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BUSCHING-KAPOCHUNAS FINAL

2/4/2009 1:59:19 AM

626

HOFSTRA LABOR & EMPLOYMENT LAW JOURNAL

[Vol. 25:601

statute provided that “a health insurer shall not discriminate against any provider who is located within the geographic coverage area of the health benefit plan and who is willing to meet the terms and conditions for participation established by the health insurer, including the Kentucky state Medicaid program and Medicaid partnerships.”178 The second statute required that “[a] health benefit plan that includes chiropractic benefits shall . . . [p]ermit any licensed chiropractor who agrees to abide by the terms, conditions, reimbursement rates, and standards of quality of the health benefit plan to serve as a participating primary chiropractic provider to any person covered by the plan.” 179

A group of Kentucky HMOs filed suit against the Commissioner of Kentucky’s Department of Insurance, in the Eastern District of Kentucky requesting AWP statutes be declared preempted by ERISA. Following the District Court’s grant of partial summary judgment to 180

defendant,181 and affirmation by the Court of Appeals,182 successfully petitioned for a writ of certiorari. 183

plaintiffs

Justice Scalia, delivering the opinion for a unanimous Court, affirmed the judgment of the Court of Appeals, holding that the AWP

statutes

were

valid

under

ERISA’s

savings

clause.184

Scalia

also

simplified a

previously

multi-prong

analysis to

existing ERISA preemption test from a straightforward two-part analysis:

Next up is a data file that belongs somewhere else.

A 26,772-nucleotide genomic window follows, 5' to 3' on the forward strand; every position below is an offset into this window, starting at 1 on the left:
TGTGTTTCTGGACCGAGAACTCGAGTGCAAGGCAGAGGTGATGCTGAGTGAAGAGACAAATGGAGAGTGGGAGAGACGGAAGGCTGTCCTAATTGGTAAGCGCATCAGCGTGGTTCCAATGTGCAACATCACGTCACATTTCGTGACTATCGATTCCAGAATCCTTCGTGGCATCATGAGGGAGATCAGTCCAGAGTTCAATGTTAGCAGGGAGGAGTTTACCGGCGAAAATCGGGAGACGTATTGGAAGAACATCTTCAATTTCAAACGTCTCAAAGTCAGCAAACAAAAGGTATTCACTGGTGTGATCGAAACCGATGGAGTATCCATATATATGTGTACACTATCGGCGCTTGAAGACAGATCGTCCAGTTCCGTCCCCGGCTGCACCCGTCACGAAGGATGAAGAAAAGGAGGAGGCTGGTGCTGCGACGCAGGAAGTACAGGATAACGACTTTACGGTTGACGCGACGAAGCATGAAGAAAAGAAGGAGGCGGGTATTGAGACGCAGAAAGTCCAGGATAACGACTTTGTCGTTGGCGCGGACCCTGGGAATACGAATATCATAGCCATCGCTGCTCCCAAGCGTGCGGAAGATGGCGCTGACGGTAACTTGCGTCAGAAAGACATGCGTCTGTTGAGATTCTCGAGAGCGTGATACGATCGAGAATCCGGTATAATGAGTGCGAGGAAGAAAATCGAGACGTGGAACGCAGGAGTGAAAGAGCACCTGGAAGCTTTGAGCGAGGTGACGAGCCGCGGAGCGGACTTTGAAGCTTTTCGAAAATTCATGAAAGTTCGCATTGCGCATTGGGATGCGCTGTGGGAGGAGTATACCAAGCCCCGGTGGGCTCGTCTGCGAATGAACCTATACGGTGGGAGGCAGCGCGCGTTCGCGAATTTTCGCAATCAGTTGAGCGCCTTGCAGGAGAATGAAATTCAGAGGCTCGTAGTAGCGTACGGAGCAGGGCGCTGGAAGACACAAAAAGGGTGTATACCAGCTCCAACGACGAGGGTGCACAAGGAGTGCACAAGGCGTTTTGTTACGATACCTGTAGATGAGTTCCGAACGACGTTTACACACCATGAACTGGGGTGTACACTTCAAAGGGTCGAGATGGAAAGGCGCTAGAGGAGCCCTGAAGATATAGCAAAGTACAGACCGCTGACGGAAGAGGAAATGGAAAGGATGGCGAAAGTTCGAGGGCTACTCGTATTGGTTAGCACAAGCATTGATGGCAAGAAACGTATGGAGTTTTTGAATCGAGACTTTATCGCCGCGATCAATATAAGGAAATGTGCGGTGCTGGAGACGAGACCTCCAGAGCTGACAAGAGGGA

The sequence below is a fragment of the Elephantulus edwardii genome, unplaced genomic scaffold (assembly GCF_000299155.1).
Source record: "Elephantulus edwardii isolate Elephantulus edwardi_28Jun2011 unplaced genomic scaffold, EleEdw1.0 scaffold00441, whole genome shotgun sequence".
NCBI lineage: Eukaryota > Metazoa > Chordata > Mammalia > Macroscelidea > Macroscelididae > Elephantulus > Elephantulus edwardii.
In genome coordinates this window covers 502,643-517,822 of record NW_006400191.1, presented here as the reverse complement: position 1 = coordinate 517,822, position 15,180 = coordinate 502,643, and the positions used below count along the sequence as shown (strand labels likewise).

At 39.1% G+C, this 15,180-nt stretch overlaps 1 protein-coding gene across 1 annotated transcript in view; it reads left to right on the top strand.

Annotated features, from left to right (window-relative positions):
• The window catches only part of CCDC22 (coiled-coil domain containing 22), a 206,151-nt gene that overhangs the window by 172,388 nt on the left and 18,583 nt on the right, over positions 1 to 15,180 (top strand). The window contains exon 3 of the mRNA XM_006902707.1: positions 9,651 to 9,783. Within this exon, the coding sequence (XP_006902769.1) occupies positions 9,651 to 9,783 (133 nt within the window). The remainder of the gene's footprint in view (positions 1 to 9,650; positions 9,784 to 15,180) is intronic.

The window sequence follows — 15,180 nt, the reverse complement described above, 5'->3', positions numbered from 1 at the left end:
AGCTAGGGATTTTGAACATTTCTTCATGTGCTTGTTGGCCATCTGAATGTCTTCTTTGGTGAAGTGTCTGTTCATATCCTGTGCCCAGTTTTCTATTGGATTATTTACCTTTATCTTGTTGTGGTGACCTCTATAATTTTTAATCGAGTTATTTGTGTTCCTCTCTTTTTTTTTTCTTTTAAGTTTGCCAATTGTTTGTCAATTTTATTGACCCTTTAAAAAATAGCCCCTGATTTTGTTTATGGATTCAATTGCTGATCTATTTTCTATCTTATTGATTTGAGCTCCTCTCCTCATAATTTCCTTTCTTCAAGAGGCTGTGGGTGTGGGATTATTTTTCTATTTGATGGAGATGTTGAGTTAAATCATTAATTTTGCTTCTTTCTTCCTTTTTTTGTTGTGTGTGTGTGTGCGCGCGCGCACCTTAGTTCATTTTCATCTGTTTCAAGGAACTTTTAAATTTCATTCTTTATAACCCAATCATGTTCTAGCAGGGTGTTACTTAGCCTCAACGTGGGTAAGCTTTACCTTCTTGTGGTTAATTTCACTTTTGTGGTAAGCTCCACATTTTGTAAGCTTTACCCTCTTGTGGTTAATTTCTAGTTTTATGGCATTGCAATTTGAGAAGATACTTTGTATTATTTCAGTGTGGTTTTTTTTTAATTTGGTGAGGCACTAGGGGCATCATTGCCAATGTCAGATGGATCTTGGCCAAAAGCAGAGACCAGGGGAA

a

two-step,

[F]or a state law to be deemed a ‘law . . . which regulates insurance’ under ERISA’s savings clause, it must satisfy two requirements. First, the state law must be specifically directed toward entities engaged in insurance. Second, the state law must substantially affect the risk pooling arrangement between the insurer and the insured. 185

This two-part preemption analysis has been applied to challenges to other states’ mental parity laws that appear to be directed toward insurance companies, and these statutes have survived preemption. 186

  • 178.

    § 304.17A-270.

  • 179.

    § 304.17A-171(2).

  • 180.

    Health Maint. Org. Ass’n of Ky., Inc. v. Nichols, No. Civ. A. 97-24, 1998 WL 34103663,

at *1 (E.D. Ky. Aug. 6, 1998) aff’d sub nom. Ky. Ass’n of Health Plans, Inc. v. Nichols, 227 F.3d 352 (6th Cir. (2000), aff’d sub nom. Miller, 538 U.S. 329.

  • 181.

    Id. at *10.

  • 182.

    Ky. Ass'n of Health Plans, 227 F.3d at 372, aff’d sub nom. Miller, 538 U.S. 329.

  • 183.

    Petition for Writ of Certiorari, Ky. Ass’n of Health Plans, 536 U.S. 956 (No. 00-1471).

  • 184.

    Miller, 538 U.S. at 334, 341-42.

  • 185.

    Id. at 341-42 (citations omitted).

  • 186.

    See, e.g., Thompkins v. BC Life & Health Ins. Co., 414 F. Supp. 2d 953, 958 n.4 (C.D.

Cal. 2006) (citing Miller, 538 U.S. 329); Prudential Ins. Co. of Am. v. Nat’l Park Med. Ctr., Inc.,

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